A heavily pregnant British mother-of-two has appeared in court in Spain suspected being the ringleader behind a holiday food poisoning scam that may have made up to £55m.
Laura Joyce, originally from Essex, was pictured being led into a court on the Spanish island of Majorca in handcuffs on Thursday (7 September).
The 37-year-old's family home was raided by police as Spanish investigators assess whether she was the ringleader of a group of touts who scammed hotel owners and tour operators out of millions.
Joyce, who runs a bar and nightclub, is alleged to have targeted British holiday-makers willing to make bogus compensation claims for food poisoning, the Daily Telegraph reported.
The claims for compensation via allegedly bogus sickness claims are believed to have been lodged in UK courts by British claims companies using no-win, no-fee lawyers.
Four further Britons appeared alongside Joyce suspected of being linked to the case and her passport was confiscated pending further inquiries.
The hearings were held in private and none of those who appeared before the judge has been formally charged.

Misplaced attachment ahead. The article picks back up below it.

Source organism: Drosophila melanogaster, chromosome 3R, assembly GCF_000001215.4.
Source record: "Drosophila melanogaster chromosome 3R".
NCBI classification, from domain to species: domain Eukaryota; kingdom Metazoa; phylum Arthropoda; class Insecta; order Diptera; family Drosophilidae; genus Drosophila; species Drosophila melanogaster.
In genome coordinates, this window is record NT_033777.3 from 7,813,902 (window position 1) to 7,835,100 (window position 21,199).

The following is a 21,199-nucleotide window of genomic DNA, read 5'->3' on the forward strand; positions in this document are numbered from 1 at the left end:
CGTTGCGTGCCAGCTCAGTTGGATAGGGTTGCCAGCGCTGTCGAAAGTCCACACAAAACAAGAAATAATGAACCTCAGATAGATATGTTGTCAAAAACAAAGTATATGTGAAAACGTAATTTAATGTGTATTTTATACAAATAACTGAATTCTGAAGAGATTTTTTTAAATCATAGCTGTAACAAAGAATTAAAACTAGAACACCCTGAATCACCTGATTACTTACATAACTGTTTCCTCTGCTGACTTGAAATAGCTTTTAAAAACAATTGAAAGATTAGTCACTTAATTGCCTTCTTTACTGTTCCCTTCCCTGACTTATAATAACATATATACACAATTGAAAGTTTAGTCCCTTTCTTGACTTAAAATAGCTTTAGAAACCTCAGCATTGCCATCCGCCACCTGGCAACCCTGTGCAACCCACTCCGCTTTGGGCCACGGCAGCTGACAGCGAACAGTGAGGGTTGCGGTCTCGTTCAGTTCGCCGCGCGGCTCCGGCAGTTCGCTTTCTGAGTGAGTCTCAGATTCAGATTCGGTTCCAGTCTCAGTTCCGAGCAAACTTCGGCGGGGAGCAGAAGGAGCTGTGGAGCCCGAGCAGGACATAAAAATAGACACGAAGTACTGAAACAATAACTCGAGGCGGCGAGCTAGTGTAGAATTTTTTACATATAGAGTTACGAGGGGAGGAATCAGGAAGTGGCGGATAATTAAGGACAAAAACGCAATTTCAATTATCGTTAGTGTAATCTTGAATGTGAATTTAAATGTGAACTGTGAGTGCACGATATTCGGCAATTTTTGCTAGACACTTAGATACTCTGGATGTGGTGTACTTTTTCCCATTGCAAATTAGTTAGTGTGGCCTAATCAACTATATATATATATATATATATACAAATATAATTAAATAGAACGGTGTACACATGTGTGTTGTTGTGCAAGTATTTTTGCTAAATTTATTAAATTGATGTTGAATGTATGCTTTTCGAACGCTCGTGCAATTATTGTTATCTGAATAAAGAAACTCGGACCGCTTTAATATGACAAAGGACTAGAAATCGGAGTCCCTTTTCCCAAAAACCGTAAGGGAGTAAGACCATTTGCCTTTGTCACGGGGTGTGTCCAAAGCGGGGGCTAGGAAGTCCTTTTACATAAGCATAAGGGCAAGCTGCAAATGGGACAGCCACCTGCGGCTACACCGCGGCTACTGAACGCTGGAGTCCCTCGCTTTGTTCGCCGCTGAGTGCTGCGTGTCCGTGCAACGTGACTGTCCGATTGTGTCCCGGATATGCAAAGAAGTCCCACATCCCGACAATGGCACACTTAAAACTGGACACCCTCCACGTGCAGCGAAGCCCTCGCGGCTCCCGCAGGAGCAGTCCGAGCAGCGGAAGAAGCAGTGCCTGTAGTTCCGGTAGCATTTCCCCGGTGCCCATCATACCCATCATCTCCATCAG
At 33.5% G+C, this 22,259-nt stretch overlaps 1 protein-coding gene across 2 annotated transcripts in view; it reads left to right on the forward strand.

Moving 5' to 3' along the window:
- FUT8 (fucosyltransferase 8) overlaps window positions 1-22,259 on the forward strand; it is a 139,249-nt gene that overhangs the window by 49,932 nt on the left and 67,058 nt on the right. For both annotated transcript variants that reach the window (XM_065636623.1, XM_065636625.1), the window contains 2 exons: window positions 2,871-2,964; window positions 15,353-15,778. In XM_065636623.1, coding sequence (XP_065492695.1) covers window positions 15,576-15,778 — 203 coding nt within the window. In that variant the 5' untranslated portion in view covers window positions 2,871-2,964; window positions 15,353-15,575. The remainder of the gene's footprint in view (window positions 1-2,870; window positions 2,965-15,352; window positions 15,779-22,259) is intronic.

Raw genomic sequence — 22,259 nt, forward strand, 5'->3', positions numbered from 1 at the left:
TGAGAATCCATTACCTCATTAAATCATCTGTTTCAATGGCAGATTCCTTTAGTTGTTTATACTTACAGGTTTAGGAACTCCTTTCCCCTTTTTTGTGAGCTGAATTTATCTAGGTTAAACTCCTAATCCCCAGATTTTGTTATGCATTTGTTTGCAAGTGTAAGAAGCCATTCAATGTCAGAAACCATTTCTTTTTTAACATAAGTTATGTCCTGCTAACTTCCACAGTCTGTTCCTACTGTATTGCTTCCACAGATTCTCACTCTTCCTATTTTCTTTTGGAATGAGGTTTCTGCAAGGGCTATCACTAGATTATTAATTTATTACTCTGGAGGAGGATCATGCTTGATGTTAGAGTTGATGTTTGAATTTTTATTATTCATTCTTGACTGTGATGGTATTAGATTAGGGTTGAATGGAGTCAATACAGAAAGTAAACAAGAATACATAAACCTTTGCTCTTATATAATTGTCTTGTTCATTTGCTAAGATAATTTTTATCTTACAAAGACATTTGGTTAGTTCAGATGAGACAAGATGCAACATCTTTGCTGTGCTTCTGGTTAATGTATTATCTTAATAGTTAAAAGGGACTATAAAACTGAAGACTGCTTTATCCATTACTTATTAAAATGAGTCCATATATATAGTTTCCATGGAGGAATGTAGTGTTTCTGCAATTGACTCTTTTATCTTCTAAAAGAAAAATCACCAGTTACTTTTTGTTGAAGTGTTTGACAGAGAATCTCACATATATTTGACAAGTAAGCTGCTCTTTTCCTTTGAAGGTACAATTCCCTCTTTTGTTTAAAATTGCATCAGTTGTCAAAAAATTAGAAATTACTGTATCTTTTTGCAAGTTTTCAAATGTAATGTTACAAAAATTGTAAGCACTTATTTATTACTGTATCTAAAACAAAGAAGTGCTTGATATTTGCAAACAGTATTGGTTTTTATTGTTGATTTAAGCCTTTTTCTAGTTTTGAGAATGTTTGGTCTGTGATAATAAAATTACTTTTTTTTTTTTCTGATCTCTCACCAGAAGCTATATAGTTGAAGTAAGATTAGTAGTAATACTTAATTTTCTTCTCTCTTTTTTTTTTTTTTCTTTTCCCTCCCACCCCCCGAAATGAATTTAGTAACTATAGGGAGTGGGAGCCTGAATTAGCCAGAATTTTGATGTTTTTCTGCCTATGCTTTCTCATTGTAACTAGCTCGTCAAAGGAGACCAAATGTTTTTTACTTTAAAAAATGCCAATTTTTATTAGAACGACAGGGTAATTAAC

The Mirror reported that The Guardia Civil said it had held "seven people belonging to an organisation dedicated to recruiting British tourists to present false claims for food poisoning".
And believed that the scam "can amount to €60m [£55million] throughout three years".
Local reports from the island say that an "army" of ticket salespeople approached tourists to earn themselves £50 in commission, for each claim that was made.
Also detained after raids earlier this week was Joyce's mother Debbie Cameron, 59, who has since been released without having to go to court.
Cameron, who left Romford, east London, 25 years ago, has not been charged with any offence.
It was reported that the investigation began after three hotel groups complained to authorities over escalating food poisoning claims.
The Telegraph reported that the Mac Hotel group alone, which runs the three-star Club Mac resort, is challenging 273 claims made last year involving 797 holidaymakers worth nearly £4m.